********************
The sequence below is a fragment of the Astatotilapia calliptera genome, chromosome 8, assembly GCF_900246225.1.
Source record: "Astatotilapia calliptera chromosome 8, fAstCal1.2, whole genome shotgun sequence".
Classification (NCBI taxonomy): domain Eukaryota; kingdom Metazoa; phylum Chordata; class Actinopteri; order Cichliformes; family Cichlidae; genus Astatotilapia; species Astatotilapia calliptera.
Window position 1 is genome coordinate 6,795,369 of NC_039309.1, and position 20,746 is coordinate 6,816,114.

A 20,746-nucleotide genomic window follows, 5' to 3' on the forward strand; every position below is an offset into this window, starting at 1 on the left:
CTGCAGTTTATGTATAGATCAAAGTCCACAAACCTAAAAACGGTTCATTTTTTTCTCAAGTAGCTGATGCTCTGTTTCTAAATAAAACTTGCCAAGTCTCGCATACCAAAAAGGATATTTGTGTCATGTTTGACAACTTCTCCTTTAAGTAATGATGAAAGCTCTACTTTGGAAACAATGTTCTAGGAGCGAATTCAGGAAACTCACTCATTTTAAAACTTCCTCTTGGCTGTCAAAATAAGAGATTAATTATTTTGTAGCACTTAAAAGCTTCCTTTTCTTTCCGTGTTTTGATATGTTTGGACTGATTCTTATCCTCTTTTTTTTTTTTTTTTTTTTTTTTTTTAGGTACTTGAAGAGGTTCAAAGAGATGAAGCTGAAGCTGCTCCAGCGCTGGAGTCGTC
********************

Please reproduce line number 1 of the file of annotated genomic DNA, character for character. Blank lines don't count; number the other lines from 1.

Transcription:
The sequence below is a fragment of the Astatotilapia calliptera genome, chromosome 8, assembly GCF_900246225.1.